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Transperitoneal Calcium Balance in Anuric Continuous Ambulatory Peritoneal Dialysis and Automated Peritoneal Dialysis Patients

DOI: 10.1155/2013/863791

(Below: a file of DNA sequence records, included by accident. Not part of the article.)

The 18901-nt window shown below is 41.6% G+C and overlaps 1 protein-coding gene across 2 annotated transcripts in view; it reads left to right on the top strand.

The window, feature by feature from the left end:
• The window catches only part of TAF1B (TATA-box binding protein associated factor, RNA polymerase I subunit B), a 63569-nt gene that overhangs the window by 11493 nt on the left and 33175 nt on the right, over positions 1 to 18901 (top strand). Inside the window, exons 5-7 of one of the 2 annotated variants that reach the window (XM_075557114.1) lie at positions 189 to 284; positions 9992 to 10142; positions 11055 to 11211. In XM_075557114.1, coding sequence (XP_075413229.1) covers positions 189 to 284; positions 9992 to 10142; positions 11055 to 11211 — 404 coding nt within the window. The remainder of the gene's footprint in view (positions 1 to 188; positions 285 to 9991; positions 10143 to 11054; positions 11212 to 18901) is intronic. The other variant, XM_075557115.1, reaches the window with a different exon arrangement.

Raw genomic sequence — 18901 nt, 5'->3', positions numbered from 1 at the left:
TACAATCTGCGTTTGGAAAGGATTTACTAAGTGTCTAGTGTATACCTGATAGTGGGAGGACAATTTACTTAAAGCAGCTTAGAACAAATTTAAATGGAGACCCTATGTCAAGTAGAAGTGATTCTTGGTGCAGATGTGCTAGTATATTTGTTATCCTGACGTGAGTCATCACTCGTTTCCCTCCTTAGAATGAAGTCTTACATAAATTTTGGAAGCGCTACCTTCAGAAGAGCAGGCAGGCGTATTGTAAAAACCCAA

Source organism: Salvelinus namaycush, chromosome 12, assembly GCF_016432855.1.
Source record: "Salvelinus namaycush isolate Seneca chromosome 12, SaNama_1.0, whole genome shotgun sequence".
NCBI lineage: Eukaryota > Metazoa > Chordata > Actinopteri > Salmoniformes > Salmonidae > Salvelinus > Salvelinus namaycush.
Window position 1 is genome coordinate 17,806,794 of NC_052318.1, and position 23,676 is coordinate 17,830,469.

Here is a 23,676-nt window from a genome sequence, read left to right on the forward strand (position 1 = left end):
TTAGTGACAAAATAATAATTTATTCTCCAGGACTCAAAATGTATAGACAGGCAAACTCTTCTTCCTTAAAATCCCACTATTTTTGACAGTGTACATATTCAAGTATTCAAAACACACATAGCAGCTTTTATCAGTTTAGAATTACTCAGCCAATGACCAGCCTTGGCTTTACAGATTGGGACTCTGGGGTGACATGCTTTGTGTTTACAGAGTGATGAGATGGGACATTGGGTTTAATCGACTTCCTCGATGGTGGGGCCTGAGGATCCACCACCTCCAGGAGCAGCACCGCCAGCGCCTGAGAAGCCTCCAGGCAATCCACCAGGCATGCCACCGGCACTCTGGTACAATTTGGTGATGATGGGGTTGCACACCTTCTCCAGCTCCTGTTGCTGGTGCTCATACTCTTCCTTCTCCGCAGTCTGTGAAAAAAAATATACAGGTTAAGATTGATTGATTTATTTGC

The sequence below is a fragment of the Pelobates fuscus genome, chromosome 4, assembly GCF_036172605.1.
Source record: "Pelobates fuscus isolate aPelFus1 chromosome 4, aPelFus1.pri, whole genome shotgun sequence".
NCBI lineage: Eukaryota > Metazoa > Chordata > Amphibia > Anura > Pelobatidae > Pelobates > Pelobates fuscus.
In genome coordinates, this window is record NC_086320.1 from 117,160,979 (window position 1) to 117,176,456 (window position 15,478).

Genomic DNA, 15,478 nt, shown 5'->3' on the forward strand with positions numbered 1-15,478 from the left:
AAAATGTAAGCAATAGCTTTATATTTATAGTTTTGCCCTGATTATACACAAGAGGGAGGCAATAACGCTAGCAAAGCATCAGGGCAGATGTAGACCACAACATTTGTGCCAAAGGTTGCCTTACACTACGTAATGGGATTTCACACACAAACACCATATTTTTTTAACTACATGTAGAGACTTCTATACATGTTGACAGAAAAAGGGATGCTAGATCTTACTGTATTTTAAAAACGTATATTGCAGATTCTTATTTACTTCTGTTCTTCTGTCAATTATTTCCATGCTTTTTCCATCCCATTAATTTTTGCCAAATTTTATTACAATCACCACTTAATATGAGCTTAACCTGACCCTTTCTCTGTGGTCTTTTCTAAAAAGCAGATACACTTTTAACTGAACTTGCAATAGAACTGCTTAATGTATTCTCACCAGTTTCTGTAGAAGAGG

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Backgrounds. Calcium (Ca) and bone metabolism in continuous ambulatory peritoneal dialysis (CAPD) and hemodialysis (HD) patients show a remarkable difference depending on dialysis modalities. The levels of serum Ca and phosphate (P) in HD patients fluctuate contributing to the intermittent and rapid removal of plasma solute unlike in CAPD. Characteristics of plasma solute transport in automated peritoneal dialysis (APD) patients are resembled with that in HD. The purpose of the present study was to examine the difference of transperitoneal Ca removal between APD and CAPD anuric patients. Subjects and Methods. Twenty-three APD anuric patients were enrolled in this study. Biochemical parameters responsible for transperitoneal Ca removal in 24-hour and 4-hour peritoneal effluents were analyzed on CAPD and APD. Results. Transperitoneal Ca removal on APD was smaller compared with that on CAPD. The Ca removal was related to the ultrafiltration during short-time dwell. Decrease of the Ca removal during NPD induced by short-time dialysate dwell caused negative or small Ca removal in APD patients. The levels of intact PTH were increased at the end of PET. Conclusion. It appears that short-time dwell and frequent dialysate exchanging might suppress the transperitoneal Ca removal in anuric APD patients. 1. Introduction Bone disease is one of the serious complications in chronic dialysis patients. Adynamic bone disease and secondary hyperparathyroidism are associated with not only viability and quality of life (QOL) but also mortality in long-term dialysis patients. It is generally considered that Ca and bone metabolism between peritoneal dialysis (PD) and hemodialysis (HD) patients provided remarkable differences according to dialysis modalities. Hemodialysis patients undergo rapid and intermittent removal of phosphate, uremic toxins and excess body fluid from sera, and influx or efflux of Ca influent in such metabolism [1–3]. Higher serum Ca levels and continuous glucose loading occur, which may lead to a higher incidence of adynamic bone in CAPD patients compared with that in HD patients [4, 5]. Patients with very low parathyroid hormone (PTH) level had a higher mortality rate after adjustment for age, gender, diabetes, and dialysis vintage [6]. The turnover of bone remodeling in PD patients is lower than that in HD patients [4, 5]. Using 3.5?mEq/L Ca dialysate in HD, Ca removal demonstrated a negative balance [7, 8]. It is recognized that Ca mass transport in CAPD patients depends on the following factors: Ca concentration in the dialysis fluid, starting plasma


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